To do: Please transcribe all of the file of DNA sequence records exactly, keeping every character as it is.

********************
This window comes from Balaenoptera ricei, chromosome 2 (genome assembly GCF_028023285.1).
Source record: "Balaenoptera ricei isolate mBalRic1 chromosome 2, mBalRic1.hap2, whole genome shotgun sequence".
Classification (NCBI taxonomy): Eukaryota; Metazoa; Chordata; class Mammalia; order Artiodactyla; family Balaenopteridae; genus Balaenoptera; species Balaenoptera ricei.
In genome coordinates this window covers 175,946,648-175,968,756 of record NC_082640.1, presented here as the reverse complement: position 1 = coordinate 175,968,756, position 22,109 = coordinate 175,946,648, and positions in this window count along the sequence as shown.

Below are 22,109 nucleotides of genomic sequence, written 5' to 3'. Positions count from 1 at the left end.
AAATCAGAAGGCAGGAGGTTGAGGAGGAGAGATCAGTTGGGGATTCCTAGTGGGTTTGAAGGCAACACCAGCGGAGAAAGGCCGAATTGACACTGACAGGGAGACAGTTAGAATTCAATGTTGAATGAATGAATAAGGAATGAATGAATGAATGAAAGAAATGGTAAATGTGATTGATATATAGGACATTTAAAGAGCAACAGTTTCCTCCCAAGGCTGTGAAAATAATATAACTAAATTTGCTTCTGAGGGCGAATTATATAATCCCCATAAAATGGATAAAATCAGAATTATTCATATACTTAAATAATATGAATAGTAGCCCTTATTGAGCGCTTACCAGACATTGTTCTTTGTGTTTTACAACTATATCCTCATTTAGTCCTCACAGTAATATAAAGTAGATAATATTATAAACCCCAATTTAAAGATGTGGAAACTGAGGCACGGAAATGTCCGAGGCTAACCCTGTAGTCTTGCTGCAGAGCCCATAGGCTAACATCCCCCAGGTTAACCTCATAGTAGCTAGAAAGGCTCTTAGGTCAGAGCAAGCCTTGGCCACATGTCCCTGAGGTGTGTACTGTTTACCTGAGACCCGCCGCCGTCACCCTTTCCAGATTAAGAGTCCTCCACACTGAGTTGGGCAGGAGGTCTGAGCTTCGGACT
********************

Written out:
This window comes from Balaenoptera ricei, chromosome 2 (genome assembly GCF_028023285.1).
Source record: "Balaenoptera ricei isolate mBalRic1 chromosome 2, mBalRic1.hap2, whole genome shotgun sequence".
Classification (NCBI taxonomy): Eukaryota; Metazoa; Chordata; class Mammalia; order Artiodactyla; family Balaenopteridae; genus Balaenoptera; species Balaenoptera ricei.
In genome coordinates this window covers 175,946,648-175,968,756 of record NC_082640.1, presented here as the reverse complement: position 1 = coordinate 175,968,756, position 22,109 = coordinate 175,946,648, and positions in this window count along the sequence as shown.

Below are 22,109 nucleotides of genomic sequence, written 5' to 3'. Positions count from 1 at the left end.
AAATCAGAAGGCAGGAGGTTGAGGAGGAGAGATCAGTTGGGGATTCCTAGTGGGTTTGAAGGCAACACCAGCGGAGAAAGGCCGAATTGACACTGACAGGGAGACAGTTAGAATTCAATGTTGAATGAATGAATAAGGAATGAATGAATGAATGAAAGAAATGGTAAATGTGATTGATATATAGGACATTTAAAGAGCAACAGTTTCCTCCCAAGGCTGTGAAAATAATATAACTAAATTTGCTTCTGAGGGCGAATTATATAATCCCCATAAAATGGATAAAATCAGAATTATTCATATACTTAAATAATATGAATAGTAGCCCTTATTGAGCGCTTACCAGACATTGTTCTTTGTGTTTTACAACTATATCCTCATTTAGTCCTCACAGTAATATAAAGTAGATAATATTATAAACCCCAATTTAAAGATGTGGAAACTGAGGCACGGAAATGTCCGAGGCTAACCCTGTAGTCTTGCTGCAGAGCCCATAGGCTAACATCCCCCAGGTTAACCTCATAGTAGCTAGAAAGGCTCTTAGGTCAGAGCAAGCCTTGGCCACATGTCCCTGAGGTGTGTACTGTTTACCTGAGACCCGCCGCCGTCACCCTTTCCAGATTAAGAGTCCTCCACACTGAGTTGGGCAGGAGGTCTGAGCTTCGGACT